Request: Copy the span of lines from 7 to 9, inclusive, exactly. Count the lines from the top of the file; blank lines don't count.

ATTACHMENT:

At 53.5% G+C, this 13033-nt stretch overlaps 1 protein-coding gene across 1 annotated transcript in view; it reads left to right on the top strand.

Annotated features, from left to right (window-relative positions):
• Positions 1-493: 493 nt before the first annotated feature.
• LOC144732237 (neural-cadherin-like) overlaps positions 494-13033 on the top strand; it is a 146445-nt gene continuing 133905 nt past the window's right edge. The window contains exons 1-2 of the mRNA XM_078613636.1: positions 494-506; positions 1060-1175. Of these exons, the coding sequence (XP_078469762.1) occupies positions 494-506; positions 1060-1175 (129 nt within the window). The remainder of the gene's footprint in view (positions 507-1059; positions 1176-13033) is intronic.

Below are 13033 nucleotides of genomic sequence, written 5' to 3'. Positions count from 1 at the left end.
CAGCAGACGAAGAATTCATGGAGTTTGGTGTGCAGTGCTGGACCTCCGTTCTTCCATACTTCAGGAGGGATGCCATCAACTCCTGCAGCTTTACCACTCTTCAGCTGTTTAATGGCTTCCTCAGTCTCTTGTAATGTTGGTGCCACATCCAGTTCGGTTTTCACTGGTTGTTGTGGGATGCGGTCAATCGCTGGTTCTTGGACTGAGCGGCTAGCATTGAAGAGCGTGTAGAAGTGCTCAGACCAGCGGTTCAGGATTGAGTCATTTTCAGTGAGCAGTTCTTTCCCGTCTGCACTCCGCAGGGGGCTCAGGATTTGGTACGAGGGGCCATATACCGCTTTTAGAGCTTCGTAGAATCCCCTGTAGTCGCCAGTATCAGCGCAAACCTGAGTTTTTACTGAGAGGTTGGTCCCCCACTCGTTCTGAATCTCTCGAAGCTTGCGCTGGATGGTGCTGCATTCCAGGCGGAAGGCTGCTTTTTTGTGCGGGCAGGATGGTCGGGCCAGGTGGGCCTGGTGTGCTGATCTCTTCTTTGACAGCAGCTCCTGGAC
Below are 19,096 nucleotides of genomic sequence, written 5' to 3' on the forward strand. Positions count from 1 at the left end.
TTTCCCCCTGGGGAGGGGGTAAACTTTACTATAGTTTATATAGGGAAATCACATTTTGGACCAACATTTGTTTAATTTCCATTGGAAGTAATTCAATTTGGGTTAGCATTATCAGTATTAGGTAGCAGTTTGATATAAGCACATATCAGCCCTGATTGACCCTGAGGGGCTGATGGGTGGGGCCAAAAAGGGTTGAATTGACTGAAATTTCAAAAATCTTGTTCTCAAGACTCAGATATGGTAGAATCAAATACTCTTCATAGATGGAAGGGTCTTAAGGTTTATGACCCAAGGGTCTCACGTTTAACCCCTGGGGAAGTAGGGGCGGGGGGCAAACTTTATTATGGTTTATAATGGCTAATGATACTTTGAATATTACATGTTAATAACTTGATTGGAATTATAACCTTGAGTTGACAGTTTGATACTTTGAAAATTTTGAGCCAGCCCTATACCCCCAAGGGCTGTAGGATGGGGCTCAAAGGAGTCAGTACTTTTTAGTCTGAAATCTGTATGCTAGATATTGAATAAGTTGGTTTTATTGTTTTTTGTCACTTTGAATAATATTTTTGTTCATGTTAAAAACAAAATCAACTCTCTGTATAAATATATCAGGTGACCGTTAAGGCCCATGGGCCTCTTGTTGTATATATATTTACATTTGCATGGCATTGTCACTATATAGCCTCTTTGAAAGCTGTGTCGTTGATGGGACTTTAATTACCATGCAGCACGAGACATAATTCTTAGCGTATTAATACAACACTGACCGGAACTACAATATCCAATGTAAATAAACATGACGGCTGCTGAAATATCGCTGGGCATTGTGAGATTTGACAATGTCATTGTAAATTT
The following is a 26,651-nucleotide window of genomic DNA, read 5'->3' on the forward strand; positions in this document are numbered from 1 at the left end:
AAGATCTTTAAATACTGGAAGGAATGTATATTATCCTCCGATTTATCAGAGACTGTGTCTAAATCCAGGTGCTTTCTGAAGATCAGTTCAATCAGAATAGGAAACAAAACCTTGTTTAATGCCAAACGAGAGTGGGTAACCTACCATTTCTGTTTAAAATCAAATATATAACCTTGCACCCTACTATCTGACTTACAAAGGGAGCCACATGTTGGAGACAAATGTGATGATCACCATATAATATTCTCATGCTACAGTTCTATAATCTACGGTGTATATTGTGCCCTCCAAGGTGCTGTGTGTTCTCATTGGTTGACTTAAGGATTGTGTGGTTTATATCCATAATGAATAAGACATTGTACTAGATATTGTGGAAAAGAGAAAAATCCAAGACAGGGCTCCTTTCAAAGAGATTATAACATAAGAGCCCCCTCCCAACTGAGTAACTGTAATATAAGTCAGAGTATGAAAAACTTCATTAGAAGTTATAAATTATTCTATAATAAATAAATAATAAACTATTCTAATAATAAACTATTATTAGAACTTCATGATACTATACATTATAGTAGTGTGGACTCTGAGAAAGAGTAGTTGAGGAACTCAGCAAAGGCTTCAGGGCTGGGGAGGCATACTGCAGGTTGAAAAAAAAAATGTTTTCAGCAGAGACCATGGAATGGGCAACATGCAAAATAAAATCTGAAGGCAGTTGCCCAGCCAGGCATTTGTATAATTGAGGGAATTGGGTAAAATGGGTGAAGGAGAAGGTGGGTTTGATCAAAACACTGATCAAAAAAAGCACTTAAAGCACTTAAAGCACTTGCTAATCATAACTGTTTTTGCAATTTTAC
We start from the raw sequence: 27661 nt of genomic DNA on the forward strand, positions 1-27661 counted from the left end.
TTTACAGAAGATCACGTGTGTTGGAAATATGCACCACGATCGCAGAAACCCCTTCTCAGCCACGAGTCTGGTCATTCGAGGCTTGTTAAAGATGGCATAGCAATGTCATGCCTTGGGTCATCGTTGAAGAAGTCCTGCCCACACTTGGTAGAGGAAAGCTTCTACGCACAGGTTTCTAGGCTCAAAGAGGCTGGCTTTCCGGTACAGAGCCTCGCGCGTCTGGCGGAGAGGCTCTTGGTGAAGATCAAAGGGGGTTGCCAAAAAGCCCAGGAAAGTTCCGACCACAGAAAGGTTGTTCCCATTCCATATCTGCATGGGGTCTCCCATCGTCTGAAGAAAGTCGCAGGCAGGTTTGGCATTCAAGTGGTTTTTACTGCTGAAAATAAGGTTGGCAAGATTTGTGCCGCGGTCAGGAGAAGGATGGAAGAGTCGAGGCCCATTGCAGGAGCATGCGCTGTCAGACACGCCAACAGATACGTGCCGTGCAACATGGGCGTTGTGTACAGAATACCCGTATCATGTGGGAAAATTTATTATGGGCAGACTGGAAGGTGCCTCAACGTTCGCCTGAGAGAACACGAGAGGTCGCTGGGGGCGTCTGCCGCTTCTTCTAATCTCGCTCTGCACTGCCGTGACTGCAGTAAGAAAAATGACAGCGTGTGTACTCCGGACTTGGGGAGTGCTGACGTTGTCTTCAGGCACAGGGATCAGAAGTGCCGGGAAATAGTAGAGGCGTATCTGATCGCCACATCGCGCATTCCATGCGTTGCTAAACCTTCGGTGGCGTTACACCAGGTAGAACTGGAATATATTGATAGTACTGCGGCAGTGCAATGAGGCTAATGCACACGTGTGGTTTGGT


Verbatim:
Below are 19,096 nucleotides of genomic sequence, written 5' to 3' on the forward strand. Positions count from 1 at the left end.
TTTCCCCCTGGGGAGGGGGTAAACTTTACTATAGTTTATATAGGGAAATCACATTTTGGACCAACATTTGTTTAATTTCCATTGGAAGTAATTCAATTTGGGTTAGCATTATCAGTATTAGGTAGCAGTTTGATATAAGCACATATCAGCCCTGATTGACCCTGAGGGGCTGATGGGTGGGGCCAAAAAGGGTTGAATTGACTGAAATTTCAAAAATCTTGTTCTCAAGACTCAGATATGGTAGAATCAAATACTCTTCATAGATGGAAGGGTCTTAAGGTTTATGACCCAAGGGTCTCACGTTTAACCCCTGGGGAAGTAGGGGCGGGGGGCAAACTTTATTATGGTTTATAATGGCTAATGATACTTTGAATATTACATGTTAATAACTTGATTGGAATTATAACCTTGAGTTGACAGTTTGATACTTTGAAAATTTTGAGCCAGCCCTATACCCCCAAGGGCTGTAGGATGGGGCTCAAAGGAGTCAGTACTTTTTAGTCTGAAATCTGTATGCTAGATATTGAATAAGTTGGTTTTATTGTTTTTTGTCACTTTGAATAATATTTTTGTTCATGTTAAAAACAAAATCAACTCTCTGTATAAATATATCAGGTGACCGTTAAGGCCCATGGGCCTCTTGTTGTATATATATTTACATTTGCATGGCATTGTCACTATATAGCCTCTTTGAAAGCTGTGTCGTTGATGGGACTTTAATTACCATGCAGCACGAGACATAATTCTTAGCGTATTAATACAACACTGACCGGAACTACAATATCCAATGTAAATAAACATGACGGCTGCTGAAATATCGCTGGGCATTGTGAGATTTGACAATGTCATTGTAAATTT
The following is a 26,651-nucleotide window of genomic DNA, read 5'->3' on the forward strand; positions in this document are numbered from 1 at the left end: